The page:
it easier to navigate around an iPhone and adds some compelling new features.
The additions include the ability to stream music through an advertising-supported service called iTunes Radio and five free apps that used to cost consumers anywhere from 99 cents to $4.99 apiece. The free apps are Apple Inc's photo-editing tool, iPhoto, and video-editing program, iMovie, as well as work-oriented apps called Pages, Numbers and Keynote.
Apple Inc doesn't appear to be removing any popular apps built into the operating system, as best as I could tell. The company did that last year when it replaced Google's mapping app with its own navigation system only to be ridiculed for misguiding users with shoddy directions. Apple Inc isn't bringing back Google Maps with iOS 7, but it is promising that its alternative is getting better.
The software upgrade also will make it easier to take better pictures on the iPhone and automatically sort photos into different categories to denote particular events. I particularly liked a feature that lets you control how the camera operates by toggling between options at the bottom of the screen with the swipe of a finger. Once the camera is open in IOS 7, the choices include taking a square, panoramic or standard photo. The bottom-of-the screen controls also include an option to switch to video mode.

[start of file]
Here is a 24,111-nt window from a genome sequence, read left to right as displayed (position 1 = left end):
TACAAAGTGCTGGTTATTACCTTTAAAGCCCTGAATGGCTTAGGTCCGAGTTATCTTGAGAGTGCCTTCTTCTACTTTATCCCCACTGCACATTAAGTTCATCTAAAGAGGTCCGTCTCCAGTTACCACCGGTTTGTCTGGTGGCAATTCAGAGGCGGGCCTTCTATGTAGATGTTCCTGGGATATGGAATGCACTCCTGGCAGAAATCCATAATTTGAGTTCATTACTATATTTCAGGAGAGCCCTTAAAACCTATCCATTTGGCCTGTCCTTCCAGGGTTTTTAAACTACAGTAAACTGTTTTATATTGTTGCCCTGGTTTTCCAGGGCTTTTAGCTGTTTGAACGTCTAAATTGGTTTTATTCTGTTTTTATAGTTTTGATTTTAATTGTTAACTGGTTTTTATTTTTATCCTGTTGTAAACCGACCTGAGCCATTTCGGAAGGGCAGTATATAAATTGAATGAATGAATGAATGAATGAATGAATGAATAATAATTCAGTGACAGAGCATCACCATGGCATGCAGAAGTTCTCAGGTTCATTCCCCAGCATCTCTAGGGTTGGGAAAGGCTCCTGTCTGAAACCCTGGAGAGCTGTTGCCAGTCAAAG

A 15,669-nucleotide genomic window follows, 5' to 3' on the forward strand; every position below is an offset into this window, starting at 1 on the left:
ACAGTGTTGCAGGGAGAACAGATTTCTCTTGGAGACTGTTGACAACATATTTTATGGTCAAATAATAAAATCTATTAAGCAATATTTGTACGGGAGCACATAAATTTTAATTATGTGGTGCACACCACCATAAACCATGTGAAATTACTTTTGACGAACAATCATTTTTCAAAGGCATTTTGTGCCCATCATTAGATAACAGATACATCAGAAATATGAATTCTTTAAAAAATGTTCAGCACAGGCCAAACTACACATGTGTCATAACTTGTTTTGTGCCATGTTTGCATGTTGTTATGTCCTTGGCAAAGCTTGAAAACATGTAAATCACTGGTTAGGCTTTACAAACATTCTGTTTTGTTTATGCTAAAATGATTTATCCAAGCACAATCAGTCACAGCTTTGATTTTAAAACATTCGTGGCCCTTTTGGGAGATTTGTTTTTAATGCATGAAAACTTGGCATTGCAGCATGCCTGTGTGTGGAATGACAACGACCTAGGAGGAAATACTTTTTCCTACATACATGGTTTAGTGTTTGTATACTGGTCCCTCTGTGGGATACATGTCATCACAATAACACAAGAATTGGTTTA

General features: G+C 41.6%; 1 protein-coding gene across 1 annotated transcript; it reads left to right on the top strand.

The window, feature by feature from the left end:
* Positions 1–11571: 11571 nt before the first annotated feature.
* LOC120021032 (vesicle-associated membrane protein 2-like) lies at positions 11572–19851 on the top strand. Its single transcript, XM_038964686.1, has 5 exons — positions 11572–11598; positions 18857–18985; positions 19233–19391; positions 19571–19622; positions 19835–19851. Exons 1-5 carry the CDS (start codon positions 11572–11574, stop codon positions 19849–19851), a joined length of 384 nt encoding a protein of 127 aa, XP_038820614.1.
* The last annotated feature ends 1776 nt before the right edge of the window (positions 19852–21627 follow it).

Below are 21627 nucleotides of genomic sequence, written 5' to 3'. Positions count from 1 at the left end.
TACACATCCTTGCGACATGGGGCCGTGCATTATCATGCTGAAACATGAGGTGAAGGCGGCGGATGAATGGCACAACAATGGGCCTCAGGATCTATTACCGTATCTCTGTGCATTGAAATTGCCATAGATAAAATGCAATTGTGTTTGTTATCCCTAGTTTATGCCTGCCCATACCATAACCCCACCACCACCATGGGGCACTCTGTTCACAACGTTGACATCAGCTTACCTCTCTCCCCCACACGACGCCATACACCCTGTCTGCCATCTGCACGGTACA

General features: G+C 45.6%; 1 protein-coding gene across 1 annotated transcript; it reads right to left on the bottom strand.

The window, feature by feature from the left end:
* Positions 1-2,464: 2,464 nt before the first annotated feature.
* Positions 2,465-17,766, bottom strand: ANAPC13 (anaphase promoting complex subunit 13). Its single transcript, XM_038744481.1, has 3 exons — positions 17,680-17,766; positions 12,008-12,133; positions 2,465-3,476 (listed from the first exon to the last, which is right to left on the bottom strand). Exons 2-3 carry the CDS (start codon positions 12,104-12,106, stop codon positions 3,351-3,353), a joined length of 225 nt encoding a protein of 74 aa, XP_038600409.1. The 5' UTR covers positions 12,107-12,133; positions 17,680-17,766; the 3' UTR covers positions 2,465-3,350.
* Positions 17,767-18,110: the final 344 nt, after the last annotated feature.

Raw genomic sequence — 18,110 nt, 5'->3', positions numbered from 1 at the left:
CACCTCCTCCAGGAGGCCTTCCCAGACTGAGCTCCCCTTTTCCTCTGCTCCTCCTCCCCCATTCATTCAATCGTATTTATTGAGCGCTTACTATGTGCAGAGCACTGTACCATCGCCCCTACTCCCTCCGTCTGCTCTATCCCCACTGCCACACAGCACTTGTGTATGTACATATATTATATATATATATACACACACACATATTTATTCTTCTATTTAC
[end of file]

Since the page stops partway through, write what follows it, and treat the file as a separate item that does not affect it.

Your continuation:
When taking a picture in iOS 7, photographers can also choose a filter to use as they snap the photo rather than waiting to touch up the shot later. When shooting video, shots can be zoomed in while recording. I can't do any of that on my iPhone 5 because it is still powered by iOS 6.
The new system also empowers users to access other open apps more easily by clicking twice on the home button. When you do that, the apps are displayed as tiles that can be scrolled across horizontally so you can more easily see and choose several of them.
Apple Inc is also making it easier to access frequently used controls such as airplane mode by enabling users to pull up the panel from